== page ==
Another example is found in Norway, where a data centre has been co-located with the world’s first land-based lobster farm. The co-location company uses a fjord cooling solution, with seawater entering the facility at 8°C and then being released back at 20°C. This is the right temperature for the optimal growth of lobsters. So, moving forward, a new production facility will be built in close proximity to the data centre, allowing it to use the heated seawater for the breeding of lobsters.

Synergies like these in urban planning are known as industrial cluster planning and can contribute to decarbonising our energy system. Furthermore, the collaboration between nearby companies has been shown to provide economic benefits to both the buyer and the seller.

Developing district energy systems is also an important measure. In many parts of the world, district energy systems supply homes and companies with heating as well as cooling. The district heating network taps into heat from a combination of sources, such as renewable sources (solar, geothermal and biomass) and fossil sources, such as at power plants, and distributes it through pipelines to end users in the form of heated water. Today, the majority of global district heat production relies on fossil fuels.

According to the IEA, the world needs to double the share of renewable sources in district heating by 2030 to reach net zero. If successful, this will help cut carbon emissions from heat generation by more than 33%. One of the main strengths of district energy systems is their capacity to integrate different heat sources that can push fossil fuels out of the heating and cooling mix. Today, the so-called 4th generation district energy system allows very low temperature heat sources to be integrated into the district energy system and provide heating for new buildings that can operate at low temperatures. The fact that more and more renewable sources of energy can be used in district heating and cooling puts district energy systems at the heart of the green transition.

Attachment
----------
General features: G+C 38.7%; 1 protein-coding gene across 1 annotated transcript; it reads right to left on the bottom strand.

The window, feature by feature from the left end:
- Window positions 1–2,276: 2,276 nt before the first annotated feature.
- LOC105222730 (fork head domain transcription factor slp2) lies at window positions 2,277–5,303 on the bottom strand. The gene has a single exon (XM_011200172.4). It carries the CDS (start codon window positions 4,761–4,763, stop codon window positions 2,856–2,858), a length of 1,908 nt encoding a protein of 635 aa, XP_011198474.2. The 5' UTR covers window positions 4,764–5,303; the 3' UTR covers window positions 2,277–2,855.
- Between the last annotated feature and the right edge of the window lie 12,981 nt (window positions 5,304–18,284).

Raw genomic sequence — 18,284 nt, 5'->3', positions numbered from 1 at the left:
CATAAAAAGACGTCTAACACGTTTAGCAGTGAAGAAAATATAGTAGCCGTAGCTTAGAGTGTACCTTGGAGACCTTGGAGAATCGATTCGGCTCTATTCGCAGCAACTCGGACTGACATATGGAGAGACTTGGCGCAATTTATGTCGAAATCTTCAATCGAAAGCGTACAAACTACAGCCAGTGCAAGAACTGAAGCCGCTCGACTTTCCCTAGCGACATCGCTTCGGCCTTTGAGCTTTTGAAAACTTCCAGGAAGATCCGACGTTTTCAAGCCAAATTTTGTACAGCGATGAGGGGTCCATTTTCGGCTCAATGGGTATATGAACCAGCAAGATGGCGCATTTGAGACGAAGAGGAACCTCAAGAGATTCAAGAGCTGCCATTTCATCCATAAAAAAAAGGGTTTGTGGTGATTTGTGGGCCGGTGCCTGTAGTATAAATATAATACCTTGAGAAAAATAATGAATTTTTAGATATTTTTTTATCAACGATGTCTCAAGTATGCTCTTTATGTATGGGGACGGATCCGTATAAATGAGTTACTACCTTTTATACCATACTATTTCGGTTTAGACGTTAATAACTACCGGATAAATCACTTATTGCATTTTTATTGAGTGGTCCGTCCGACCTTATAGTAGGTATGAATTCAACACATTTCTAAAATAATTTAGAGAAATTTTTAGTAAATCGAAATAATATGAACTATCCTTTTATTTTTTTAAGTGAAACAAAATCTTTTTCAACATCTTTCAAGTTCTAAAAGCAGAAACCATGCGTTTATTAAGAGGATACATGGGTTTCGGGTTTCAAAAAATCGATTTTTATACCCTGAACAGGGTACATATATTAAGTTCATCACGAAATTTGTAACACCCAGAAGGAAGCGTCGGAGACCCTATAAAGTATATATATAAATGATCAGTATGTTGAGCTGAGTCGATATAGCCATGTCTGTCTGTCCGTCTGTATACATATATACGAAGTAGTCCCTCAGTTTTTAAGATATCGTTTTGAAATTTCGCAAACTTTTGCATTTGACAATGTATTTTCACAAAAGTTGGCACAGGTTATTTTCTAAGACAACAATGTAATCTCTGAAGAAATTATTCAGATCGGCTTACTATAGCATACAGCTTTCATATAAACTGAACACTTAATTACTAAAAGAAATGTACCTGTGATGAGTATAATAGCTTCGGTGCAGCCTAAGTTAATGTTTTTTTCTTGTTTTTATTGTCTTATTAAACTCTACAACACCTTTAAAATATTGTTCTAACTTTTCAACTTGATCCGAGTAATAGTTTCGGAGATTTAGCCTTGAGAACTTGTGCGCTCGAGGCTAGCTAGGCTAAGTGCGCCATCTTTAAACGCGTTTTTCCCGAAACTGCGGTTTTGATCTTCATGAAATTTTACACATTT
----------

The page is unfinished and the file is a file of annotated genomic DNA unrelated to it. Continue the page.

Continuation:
Another vital benefit of district energy is that it supports the balancing of the grid. By looking at the energy system holistically and connecting different energy sources, district energy allows for the flexible use of power. It enables discrepancies in supply and demand to be evened out so we can use the full capacity of the grid. Balancing the peaks will be especially important as we increase the use of renewables and electrification. There are vast district energy systems in China and Europe, and more are expected to come. Denmark is one of the world’s most energy-efficient countries, due primarily to the widespread use of district heating. In Denmark, 65% of buildings cover their demand for heating with district heating, and more than half of the heat is from green sources such as waste, biomass and excess heat from various commercial processes.